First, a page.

A Question from a Son Part 2

Thank you – I appreciate your responding at all to my initial note, this is absolutely tremendous of you.  If I can learn to fish, I’m going after the ocean!

I’m no wordsmith, but I’ll do my best to make my vision plain – faithfulness in a few specs.

A) Doing what I say – not being a covenant (albeit small) breaker when I tell someone, “Yes, I’ll pray for you” or “them” or, “Yes I’ll be there” or “Yes, I’ll do that.”  I want to be one that when I say I’ll do something to G-d or anyone, I can be counted faithful to do it.  I don’t want to allow myself to NOT follow through and make excuses for myself on what I’ve agreed.  THIS is what started this whole thing.

B) Exercise the gift I was given.  Thought it was dead for awhile, found out it wasn’t so now I need to get busy.  I want to be faithful in using and growing in it to fulfill my destiny…progressing, not sitting still.

I want to progress to the point that if needed I’d be ready at a moment’s notice.  Instant in season and out.

Does this make sense?


Ok.  You have two different facets of faithfulness.  First is the character quality and second is a much broader concept called stewardship – being faithful to use the resources God gave you.

So, the bare bones of a growth study involves a few core concepts.

-See the concept in Scripture.

-See opportunities for the concept in the current culture.

-Develop structures that will cause you to form a deep habit of walking it out in the culture.

-Develop structures that will help you hone the skill.

Now each of those four has a thousand permutations, but it helps to see the skinny version first so you don’t get lost in the woods.

Let’s start with #1. 

Begin with your strength which is word studies.  See how many different Hebrew and Greek words are translated faithful or faithfulness.  Figure out a word picture for each one so they are vividly clear in your mind, in a modern cultural way.  

Then you will turn to the bios.  Make a list of the top 40 bios in Scripture.  These are the ones you can pull up from memory, without looking at the Book.  Forget the obscure kings and the 11th son of Benjamin.  

In the next 90 days, I would try to spend two days apiece on each one of those stories trying to pick them apart, looking at the difference FACES of faithfulness.  You see two above in your definition. 

What if faithfulness has 15 different incarnations?  Or 27?  No one is going to walk in full faithfulness, but a lot of people, even losers, will have a piece or two where they are faithful.  Look for those. 

At the end of 90 days, you should have a very vibrant list of the different faces of faithfulness and a name and story in Scripture that matches each one.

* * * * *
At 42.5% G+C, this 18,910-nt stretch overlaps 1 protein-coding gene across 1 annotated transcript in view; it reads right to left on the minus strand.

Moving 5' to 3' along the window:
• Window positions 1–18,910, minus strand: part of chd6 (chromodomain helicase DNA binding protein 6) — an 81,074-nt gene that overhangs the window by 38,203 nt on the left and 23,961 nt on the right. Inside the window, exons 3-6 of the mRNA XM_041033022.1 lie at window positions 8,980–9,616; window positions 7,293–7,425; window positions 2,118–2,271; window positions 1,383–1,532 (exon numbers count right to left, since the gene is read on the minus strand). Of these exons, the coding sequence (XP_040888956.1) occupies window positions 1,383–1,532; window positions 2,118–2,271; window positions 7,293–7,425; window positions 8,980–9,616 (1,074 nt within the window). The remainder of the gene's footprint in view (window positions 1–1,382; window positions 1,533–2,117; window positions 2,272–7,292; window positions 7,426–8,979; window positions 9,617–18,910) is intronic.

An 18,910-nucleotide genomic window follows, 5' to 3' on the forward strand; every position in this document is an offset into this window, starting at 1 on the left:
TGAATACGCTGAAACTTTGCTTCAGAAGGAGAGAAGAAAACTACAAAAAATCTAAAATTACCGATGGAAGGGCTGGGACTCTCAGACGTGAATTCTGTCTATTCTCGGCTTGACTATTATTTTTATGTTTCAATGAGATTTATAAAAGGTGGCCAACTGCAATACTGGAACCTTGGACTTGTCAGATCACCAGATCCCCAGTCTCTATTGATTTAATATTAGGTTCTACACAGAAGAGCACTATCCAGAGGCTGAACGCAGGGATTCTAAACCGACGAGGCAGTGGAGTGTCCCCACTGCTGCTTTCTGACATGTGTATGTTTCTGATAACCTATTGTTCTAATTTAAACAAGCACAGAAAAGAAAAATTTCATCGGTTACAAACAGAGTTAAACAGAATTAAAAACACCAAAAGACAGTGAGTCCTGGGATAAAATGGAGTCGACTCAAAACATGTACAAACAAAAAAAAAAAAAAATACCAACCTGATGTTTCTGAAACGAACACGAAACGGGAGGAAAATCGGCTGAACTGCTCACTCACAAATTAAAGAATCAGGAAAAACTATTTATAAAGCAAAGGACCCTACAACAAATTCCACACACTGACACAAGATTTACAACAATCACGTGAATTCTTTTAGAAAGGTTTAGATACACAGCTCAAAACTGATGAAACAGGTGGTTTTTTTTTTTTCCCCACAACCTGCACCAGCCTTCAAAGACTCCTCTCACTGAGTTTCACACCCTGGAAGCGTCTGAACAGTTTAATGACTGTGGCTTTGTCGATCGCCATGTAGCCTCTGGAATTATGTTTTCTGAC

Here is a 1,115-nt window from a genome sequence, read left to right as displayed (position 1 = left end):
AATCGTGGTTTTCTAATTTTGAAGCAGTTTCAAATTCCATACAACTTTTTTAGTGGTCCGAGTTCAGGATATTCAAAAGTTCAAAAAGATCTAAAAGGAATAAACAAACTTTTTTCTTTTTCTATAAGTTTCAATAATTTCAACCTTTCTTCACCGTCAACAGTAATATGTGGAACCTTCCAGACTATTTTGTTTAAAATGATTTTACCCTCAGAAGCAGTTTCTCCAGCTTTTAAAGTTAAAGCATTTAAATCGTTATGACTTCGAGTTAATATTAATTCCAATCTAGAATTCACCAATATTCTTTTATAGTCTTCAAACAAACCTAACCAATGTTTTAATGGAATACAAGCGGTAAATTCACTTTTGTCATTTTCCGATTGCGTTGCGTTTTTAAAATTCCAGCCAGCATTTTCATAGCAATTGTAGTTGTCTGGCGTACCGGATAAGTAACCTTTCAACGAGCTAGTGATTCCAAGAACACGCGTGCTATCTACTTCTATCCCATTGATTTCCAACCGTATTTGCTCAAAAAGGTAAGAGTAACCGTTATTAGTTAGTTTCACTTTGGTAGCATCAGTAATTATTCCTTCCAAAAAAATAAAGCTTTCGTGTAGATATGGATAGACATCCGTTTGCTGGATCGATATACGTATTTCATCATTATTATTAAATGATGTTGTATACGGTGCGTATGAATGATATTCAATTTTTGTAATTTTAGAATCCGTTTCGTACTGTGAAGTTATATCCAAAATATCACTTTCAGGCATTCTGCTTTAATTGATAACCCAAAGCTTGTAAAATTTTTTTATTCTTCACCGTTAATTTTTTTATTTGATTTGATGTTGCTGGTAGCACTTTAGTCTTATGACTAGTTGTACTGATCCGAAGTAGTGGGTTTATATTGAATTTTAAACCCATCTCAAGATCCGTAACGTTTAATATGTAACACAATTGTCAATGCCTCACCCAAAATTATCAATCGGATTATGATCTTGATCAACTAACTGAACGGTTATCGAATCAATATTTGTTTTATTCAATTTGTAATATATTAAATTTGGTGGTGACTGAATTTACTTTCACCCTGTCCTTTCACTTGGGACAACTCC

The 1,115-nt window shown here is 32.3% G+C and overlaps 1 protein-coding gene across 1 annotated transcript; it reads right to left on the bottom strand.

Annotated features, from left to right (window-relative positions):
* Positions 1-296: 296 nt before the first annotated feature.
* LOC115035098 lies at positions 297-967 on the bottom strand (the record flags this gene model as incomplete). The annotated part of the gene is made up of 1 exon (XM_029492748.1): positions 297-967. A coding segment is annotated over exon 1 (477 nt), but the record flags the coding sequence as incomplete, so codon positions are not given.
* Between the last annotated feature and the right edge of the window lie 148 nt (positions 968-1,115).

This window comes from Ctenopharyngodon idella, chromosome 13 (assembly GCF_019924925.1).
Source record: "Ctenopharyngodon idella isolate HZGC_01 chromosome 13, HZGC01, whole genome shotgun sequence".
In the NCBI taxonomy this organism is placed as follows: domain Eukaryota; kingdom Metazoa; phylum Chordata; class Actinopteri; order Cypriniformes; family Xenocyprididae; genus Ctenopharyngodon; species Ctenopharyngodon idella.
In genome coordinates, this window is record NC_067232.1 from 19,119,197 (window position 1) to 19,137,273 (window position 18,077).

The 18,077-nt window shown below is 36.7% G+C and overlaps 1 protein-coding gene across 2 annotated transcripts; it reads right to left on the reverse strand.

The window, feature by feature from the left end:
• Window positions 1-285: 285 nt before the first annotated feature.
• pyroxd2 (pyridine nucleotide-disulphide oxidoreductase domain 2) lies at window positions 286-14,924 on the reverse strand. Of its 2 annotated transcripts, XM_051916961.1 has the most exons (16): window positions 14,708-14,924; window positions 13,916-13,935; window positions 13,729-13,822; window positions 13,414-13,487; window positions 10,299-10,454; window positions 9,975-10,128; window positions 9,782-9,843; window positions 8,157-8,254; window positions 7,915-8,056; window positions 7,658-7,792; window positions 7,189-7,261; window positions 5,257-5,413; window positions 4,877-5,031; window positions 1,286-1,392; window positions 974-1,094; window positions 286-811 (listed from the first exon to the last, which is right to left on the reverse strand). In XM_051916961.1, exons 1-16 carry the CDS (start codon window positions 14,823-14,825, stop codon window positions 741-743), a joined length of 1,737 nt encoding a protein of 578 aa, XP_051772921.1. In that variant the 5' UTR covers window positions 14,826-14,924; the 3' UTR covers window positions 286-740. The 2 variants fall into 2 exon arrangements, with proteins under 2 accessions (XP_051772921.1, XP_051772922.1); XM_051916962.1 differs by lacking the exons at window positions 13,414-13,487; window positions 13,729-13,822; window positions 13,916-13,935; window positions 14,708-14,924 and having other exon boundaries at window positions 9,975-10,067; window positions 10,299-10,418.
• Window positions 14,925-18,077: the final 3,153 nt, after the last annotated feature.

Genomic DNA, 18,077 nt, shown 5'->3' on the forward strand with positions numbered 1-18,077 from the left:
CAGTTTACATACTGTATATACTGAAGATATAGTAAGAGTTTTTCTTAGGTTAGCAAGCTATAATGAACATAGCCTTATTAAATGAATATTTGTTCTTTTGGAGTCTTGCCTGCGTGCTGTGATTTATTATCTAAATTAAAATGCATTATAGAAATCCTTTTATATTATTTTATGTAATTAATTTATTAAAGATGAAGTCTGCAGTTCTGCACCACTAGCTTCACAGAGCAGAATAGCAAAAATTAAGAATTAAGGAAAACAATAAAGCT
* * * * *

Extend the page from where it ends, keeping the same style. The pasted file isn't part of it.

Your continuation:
Why don’t you start there and then get back to me? 

Now a word of warning:  it is a challenge to balance design and character growth.  There are times we just have to do it, whatever it happens to be – laundry on Friday night.

However, most of the time, we want to flow with design.  So if you find that you absolutely come alive exploring and savoring the different faces of faithfulness in men and women in Scripture, then stay there for six months or a year.  Don’t ever try to impose a deadline on a place where the Spirit is flowing.  

On the other hand, if it is deader than dead, and you dread each block of time assigned to that, get back to me and we will use a different tool.


Oh I am SO in. You’ll hear from me in 90 days!

So a favor:  Would you mind if I renamed you “Sally,” sanitized this thread just a bit and used this e-mail in a blog to show other people how to begin?


Oh, I’d be delighted!


Thanks a million.


To be continued

Copyright January 2014 by Arthur Burk

From the Hub

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6 Responses to A Question from a Son Part 2

  1. Thank you Arthur and Sally for bringing us into the loop on this process. What a treasure to have this set of guidelines. What I especially appreciate is the differentiation between the faces of faithfulness, instead of seeing it as one big concept. And then to make it real life by looking at people in Scripture. Taking the abstract concept and giving it a name and a face is so important!

  2. Lillian says:

    Thanks ‘Sally’ for allowing this to be shared and thanks Arthur for sharing. Is this similar to the character project that you mention in the ‘Slavery to Sonship’ series?

  3. snoopsparky says:

    Thanks for the open window on your conversation. I just started a similar venture into “hope” after getting broadsided with a fairly large wave of hopelessness. I typically start with Hebrew and Greek and have never been disappointed with the raw data it produces; have been doing this for more than 25 years. The next step is to capture the picture that the original languages paint for me. That takes some prayer, meditation and simple listening for the King’s responses. The next step is letting the light of this living word penetrate to those areas that were vulnerable to the broadside. It should be interesting to see where the hole is in my armor on this one.
    This thread comes at a good time and I will be following with the idea of gleaning something. Hopefully I can share a nugget in the process that could be beneficial. Jim

  4. Dana says:

    OHHHH this is good!!!
    Sally, thank you for letting us evesdrop! 😉

  5. Jeanne says:

    These two posts are really, really good. After having a tremendous breakthrough in a 20 year-old problem, I was at a standstill as to where to go next. I realized when reading these two posts that I had too many ideas ‘on my plate’. Your discussion with ‘Sally’ helped me see why I was stuck. Now to see where I am to go from here. 🙂

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